From the 22nd to 26th of March, members of the KDE Privacy team met up in Leipzig, Germany, for our Spring 2019 sprint.
During the sprint, we floated a lot of different ideas that sparked plenty of discussions. The notion of privacy encompasses a wide range of topics, technologies and methods, so it is often difficult to decide what to focus on. However, all the aspects we worked on are important. We ended up tackling a variety of issues, and we are confident that our contributions will improve data protection for all users of KDE software.
Both Sandro Knauß and Volker Krause regularly work on KDE's Kontact suite (email, calendar, contacts, etc.), but this time they took on network-related issues. One of the problems is that there are still too many
http links (instead of secure
https links) within our codebase. This is a threat to users' communication, as
http connections - and hence all the messages that travel over them - are unencrypted.
To make it easier for all KDE developers, Sandro and Volker wrote an ECM-injected global unit test. The test gets added to every application and prints out warnings about
http links used in your code. Another script tries to update all the links in your codebase to use
https, but checks beforehand if the
https links would work. For example, sourceforge.org subdomains don't provide a certificate, so the script would ignore those.
Things are further complicated by
http links that are used as identifiers in XML documents, and those links cannot be changed. All of the above exceptions and niche cases are the reason a simple search-and-replace would not work.
When the script ran, many of the links it found were updates of user-facing links that a normal capable browser would "fix" on the fly. However, it also found privacy leaks, as some links were routed through URL shorteners and pastebin services, as well as to default download locations.
Another thing we identified is that, unfortunately, the KDE mirror network is still using
http and the underlying software is not ready to work with
https. This means there is still some work we need to carry out to make mirrorbrain capable of using
https. The website needs a valid certificate, too.
Meanwhile, Ivan Čukić and David Edmundson worked on improving Plasma Vault, KDE's solution for encrypting folders. The aim was to fix the issues that arise when other KDE software components interact with vaults. They made several major improvements:
- vaults can now be opened and closed directly from Dolphin;
- offline vaults force the network to be disconnected as soon as the password entry dialogue is shown;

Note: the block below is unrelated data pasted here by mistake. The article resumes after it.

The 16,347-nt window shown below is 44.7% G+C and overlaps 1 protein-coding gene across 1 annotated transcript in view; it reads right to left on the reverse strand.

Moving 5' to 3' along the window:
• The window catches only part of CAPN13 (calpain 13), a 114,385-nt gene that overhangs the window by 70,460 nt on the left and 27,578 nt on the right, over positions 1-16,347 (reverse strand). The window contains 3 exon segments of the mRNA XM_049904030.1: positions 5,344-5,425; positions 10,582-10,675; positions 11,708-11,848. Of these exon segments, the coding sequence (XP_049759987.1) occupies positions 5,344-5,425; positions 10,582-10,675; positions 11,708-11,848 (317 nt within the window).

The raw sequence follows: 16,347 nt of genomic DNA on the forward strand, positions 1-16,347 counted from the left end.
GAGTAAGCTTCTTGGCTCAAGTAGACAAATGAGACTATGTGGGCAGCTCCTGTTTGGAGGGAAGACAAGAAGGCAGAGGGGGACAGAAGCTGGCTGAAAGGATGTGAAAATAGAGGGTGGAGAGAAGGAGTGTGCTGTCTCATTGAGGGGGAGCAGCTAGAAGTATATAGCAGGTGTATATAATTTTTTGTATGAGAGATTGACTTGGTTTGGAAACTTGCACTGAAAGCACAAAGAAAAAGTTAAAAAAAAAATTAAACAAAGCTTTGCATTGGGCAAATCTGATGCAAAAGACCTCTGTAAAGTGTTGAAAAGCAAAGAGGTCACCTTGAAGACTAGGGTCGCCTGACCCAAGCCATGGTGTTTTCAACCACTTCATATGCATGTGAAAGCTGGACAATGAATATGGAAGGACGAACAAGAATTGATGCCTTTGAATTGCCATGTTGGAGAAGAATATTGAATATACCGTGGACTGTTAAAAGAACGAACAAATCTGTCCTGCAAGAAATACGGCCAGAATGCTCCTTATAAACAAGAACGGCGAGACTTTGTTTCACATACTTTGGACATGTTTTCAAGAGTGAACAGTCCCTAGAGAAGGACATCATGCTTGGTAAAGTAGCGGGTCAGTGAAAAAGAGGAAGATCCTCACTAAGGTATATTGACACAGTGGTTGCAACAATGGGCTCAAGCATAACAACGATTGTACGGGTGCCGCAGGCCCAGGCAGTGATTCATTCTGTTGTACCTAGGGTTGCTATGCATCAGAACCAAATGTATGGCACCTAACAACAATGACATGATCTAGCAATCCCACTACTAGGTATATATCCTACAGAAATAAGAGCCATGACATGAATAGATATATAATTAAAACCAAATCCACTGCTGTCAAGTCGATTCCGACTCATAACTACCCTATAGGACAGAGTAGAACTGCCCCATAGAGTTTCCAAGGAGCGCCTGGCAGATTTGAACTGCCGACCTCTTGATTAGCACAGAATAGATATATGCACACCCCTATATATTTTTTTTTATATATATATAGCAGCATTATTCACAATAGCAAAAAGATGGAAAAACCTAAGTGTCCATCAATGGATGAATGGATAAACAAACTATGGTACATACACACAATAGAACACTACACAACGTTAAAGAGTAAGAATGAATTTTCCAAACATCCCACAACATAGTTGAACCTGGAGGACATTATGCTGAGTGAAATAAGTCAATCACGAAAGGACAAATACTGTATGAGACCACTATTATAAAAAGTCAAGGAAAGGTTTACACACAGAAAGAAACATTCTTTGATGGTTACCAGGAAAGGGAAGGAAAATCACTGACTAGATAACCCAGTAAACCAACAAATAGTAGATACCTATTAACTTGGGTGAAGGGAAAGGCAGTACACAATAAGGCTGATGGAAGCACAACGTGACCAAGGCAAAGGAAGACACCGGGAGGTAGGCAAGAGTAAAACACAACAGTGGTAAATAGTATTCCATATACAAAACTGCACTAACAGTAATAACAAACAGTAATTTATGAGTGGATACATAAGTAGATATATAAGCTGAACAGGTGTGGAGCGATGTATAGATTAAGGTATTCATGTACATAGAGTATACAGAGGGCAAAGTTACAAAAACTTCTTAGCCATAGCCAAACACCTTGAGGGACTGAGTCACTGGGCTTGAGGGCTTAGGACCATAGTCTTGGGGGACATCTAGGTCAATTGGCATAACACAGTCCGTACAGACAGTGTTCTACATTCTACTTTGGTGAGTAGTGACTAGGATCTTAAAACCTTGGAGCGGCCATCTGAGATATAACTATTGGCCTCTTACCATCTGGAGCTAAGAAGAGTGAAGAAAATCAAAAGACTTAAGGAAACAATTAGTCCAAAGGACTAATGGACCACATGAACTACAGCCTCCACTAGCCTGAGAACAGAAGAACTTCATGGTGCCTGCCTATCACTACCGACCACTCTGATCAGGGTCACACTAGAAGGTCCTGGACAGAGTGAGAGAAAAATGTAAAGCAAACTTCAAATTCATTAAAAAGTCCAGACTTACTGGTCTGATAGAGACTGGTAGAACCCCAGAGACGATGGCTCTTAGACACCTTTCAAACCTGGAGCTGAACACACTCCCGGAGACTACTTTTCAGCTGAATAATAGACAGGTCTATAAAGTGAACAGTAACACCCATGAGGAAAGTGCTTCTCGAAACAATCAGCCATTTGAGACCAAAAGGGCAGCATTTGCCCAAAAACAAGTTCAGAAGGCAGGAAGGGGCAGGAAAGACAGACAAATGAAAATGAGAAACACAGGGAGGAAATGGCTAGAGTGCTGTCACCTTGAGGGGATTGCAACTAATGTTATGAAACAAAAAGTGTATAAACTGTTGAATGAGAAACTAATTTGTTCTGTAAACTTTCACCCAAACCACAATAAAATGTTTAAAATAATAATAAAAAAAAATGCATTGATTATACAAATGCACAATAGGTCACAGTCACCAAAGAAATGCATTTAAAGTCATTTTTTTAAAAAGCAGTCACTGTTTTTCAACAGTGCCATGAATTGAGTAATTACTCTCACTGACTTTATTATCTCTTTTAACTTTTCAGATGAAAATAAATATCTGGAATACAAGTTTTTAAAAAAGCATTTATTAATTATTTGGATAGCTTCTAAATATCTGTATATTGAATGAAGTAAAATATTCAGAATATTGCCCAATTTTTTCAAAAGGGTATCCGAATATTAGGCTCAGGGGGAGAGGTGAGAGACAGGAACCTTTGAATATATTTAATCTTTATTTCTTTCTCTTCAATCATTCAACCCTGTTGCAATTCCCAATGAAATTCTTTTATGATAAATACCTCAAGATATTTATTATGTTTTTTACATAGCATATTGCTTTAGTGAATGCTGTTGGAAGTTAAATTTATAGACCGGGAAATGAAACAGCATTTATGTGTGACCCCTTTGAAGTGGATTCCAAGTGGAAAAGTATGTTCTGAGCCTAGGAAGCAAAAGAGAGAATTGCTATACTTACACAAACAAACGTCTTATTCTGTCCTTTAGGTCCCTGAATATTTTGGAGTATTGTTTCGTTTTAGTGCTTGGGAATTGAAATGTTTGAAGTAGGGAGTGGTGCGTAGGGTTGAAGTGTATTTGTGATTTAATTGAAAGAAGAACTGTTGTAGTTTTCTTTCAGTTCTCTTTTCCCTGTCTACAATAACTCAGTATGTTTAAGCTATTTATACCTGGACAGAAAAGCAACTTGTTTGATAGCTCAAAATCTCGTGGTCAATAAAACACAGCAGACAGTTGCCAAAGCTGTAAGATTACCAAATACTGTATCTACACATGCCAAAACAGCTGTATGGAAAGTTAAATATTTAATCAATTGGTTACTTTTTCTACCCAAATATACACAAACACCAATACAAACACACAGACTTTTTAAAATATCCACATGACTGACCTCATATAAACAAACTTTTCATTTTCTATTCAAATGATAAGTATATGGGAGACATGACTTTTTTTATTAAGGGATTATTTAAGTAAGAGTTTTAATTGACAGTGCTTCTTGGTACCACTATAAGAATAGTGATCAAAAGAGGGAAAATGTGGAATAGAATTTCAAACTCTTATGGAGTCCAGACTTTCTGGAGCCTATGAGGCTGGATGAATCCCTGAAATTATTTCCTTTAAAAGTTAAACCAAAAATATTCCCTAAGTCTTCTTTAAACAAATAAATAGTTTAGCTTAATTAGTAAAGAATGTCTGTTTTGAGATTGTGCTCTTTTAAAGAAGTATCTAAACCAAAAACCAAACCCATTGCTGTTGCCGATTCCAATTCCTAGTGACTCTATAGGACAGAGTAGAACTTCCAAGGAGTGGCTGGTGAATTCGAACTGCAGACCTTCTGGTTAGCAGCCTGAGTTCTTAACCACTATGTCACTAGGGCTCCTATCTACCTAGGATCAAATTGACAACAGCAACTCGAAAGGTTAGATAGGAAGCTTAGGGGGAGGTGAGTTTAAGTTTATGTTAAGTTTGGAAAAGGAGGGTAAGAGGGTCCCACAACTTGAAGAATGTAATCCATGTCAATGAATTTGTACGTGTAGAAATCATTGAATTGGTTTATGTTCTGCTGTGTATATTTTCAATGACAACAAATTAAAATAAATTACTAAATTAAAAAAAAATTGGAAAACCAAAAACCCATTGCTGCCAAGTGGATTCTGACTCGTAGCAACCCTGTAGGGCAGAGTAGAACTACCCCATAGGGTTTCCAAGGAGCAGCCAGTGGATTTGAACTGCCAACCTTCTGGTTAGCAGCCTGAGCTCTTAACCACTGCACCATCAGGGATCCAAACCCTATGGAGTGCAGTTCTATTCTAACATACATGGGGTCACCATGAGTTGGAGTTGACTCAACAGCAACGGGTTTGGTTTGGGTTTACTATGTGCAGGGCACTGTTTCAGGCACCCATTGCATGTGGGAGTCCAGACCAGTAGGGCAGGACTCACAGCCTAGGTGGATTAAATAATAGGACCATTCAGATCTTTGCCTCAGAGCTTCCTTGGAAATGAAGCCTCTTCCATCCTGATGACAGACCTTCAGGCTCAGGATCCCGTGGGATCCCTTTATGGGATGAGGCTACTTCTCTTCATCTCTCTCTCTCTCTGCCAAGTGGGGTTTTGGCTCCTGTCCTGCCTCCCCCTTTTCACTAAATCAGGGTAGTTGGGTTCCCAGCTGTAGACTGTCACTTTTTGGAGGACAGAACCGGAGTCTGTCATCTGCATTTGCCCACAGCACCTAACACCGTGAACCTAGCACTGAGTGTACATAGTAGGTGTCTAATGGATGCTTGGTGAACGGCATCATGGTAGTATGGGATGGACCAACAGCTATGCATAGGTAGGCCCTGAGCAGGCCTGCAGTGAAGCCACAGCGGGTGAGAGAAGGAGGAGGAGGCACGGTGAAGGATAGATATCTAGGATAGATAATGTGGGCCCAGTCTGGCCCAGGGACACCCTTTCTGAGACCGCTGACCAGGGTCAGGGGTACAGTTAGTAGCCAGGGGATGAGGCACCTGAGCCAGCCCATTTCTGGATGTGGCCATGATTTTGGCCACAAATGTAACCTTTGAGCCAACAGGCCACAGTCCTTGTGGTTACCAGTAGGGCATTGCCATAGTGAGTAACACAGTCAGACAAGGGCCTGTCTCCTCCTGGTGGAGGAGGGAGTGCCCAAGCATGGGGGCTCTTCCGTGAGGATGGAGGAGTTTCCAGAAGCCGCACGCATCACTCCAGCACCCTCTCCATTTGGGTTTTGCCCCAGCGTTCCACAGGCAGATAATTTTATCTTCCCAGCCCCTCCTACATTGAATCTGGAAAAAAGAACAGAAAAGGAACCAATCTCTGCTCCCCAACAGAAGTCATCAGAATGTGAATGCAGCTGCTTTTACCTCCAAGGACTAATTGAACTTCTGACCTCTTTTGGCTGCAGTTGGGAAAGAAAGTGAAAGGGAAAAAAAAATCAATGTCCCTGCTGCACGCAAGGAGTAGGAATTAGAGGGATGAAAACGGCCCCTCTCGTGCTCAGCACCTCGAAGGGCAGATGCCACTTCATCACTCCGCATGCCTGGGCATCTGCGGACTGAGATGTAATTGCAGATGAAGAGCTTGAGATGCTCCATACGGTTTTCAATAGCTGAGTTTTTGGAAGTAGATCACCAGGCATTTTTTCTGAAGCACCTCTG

- and thumbnails are not generated for files in FUSE-encrypted directories unless the thumbnail cache is located in the same encrypted mount.
David and Ivan also spent some time on KWallet, KDE's password manager. In a breakout session, David investigated how to handle KWallet sandboxing, and Ivan explored the possibility of doing elliptic-curve encrypted inter-process communication, which could be useful for handling passwords with KWallet.
Florian Müller looked into using the Tor Browser as the default browser in Plasma. He found that it is mostly blocked, as Tor Browser is started with
--no-remote, which makes it impossible to trigger new tabs from the outside. To solve the problem, Florian filed a patch against
The integration of Tor goes way beyond of just using the browser, though. In fact, the team wants all applications to be able to use Tor. To see if this was possible, we picked some applications and worked on configuring their proxy settings. During the testing, we used a
.onion address to make sure that data was correctly sent via the Tor network.
On Monday morning, Jos van den Oever presented a proof-of-concept privacy proxy. The proxy is run by the user, and it intercepts all web traffic, storing it in a local archive. This proxy makes it possible to revisit parts of the Web even without an Internet connection. Additionally, the proxy can block unwanted content by defining filters.
The presentation was followed by a discussion on how to use such a proxy in KDE software in a user-friendly manner. Jos himself has been using his own proxy privately for a few years, but the code needs to be cleaned up and updated to the current version of Rust libraries before it can be released.
Then again, working for the future is what the Privacy team does most of the time. Gradually, most or all these features (and quite a few more) will make their way into Plasma Desktop and Plasma Mobile, making your desktop and mobile devices a safe environment against data leaks and snooping without sacrificing functionality.